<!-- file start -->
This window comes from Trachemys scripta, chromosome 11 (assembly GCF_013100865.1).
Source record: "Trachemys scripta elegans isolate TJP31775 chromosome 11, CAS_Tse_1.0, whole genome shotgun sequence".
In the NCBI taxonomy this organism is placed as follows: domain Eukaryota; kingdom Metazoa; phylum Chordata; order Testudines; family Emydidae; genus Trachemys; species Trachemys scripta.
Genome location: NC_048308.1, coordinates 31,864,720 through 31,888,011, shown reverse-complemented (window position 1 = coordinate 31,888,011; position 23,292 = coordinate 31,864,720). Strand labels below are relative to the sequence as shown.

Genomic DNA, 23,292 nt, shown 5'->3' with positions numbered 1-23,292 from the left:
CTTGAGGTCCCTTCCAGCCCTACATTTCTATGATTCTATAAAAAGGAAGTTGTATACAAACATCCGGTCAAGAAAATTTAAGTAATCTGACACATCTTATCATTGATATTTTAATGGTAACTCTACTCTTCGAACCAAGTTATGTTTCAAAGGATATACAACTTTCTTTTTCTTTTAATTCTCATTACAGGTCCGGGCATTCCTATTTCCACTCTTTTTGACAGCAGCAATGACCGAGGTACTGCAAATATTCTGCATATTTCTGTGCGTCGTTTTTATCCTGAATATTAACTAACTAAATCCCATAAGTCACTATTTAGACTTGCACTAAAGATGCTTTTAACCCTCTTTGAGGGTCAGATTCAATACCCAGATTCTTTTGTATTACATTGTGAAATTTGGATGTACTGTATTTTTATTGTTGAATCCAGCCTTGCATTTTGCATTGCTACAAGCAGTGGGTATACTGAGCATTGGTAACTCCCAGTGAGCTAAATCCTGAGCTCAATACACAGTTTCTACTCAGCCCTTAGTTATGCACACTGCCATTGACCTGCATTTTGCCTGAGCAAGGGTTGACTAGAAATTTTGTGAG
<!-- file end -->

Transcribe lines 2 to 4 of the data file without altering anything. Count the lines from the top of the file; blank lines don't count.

Source record: "Trachemys scripta elegans isolate TJP31775 chromosome 11, CAS_Tse_1.0, whole genome shotgun sequence".
In the NCBI taxonomy this organism is placed as follows: domain Eukaryota; kingdom Metazoa; phylum Chordata; order Testudines; family Emydidae; genus Trachemys; species Trachemys scripta.
Genome location: NC_048308.1, coordinates 31,864,720 through 31,888,011, shown reverse-complemented (window position 1 = coordinate 31,888,011; position 23,292 = coordinate 31,864,720). Strand labels below are relative to the sequence as shown.